An Ostrich-Plumed Hat: Chapter Eighty-Three

Above, German Ships, George Grantham Bain Collection, Library of Congress

an ostrich-plumed hat

Begin with Chapter One ~ Return to Chapter Eighty-Two

Andrew Stevens, December 1915

John smacks his hand down on the Colonel’s desk. “On top of everything else, now we’re subjected to insinuations of wrongdoing at our copper mines.”

“People forget,” says the Colonel, “that the United States remains neutral in the European conflagration. There are no laws prohibiting us from selling Germany anything we choose. And trading originates from our holdings in Mexico anyway. It is tempting. Kaiser Wilhelm’s willing to pay above the going rate in his desire to keep the pace of production of shrapnel shells matched with his army’s rapid deployment of them. American withdrawal from Vera Cruz leaves the port wide open for merchant ships sailing under the German flag.”

John shakes his head. “Even if we wanted to engage in trade with the evil Kaiser, we couldn’t. There’s no way possible to safely extract our copper from Coahuila. President Wilson might have recognized General Carranza’s declared presidency, but what of others within Mexico’s own borders?”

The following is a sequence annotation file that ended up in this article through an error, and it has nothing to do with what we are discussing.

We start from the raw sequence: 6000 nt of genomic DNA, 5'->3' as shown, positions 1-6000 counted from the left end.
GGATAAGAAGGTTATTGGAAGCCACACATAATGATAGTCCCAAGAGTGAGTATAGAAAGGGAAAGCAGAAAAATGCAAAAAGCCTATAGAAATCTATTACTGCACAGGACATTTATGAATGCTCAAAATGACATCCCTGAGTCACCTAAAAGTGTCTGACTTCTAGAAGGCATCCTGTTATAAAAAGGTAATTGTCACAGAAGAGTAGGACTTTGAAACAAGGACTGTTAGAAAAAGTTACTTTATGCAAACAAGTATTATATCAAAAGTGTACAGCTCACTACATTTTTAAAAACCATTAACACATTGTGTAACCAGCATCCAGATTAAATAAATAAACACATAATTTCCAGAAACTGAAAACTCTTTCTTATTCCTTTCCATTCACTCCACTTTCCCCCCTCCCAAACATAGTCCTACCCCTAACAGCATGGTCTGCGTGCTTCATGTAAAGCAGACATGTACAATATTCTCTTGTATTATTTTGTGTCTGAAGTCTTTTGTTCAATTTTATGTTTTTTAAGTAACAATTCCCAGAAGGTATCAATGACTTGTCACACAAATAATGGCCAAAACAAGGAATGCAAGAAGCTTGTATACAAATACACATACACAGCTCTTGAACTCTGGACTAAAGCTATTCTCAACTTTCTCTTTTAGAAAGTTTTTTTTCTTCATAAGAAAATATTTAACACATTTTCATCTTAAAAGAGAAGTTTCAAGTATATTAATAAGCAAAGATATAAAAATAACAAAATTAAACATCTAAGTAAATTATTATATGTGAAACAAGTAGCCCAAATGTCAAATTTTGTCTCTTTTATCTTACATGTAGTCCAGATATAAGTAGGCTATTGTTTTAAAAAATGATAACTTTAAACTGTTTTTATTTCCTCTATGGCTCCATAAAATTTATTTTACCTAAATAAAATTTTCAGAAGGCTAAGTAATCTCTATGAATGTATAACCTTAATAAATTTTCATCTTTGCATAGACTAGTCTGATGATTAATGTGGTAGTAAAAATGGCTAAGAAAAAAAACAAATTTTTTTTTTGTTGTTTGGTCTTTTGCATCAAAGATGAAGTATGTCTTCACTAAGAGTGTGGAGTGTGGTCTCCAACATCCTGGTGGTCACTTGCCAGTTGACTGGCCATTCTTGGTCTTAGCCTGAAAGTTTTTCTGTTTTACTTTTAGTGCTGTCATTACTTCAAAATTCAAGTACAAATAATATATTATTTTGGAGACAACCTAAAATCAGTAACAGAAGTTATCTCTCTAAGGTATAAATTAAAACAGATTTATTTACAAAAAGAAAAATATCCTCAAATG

“Governor Ferguson couldn’t race fast enough to meet el Presidente Carranza on the International Bridge,” says the Colonel. “The General assured him border problems would be resolved. American businesses in Mexico would be respected. But he certainly stopped far short of recommending that any Americans should feel invincible enough to return to operate them.”

“Pa Ferguson acts as though everything is just hunky-dory now,” John snorts. “If Pancho Villa releases all his banditos masquerading as soldiers tomorrow, they will resume their prior pursuits. Raiding ranches on the border and demanding bribes from legitimate businesses like our own. The newspaper might be close to on target in reporting the Jimulco Mine has paid us in the neighborhood of a million dollars through the years, but they ignore how much we’ve lost because of instability in Mexico.”

“And what the brewery is about to lose in fines,” adds the Colonel, “to the State of Texas.”

“How bad do our attorneys think it will be, Colonel?”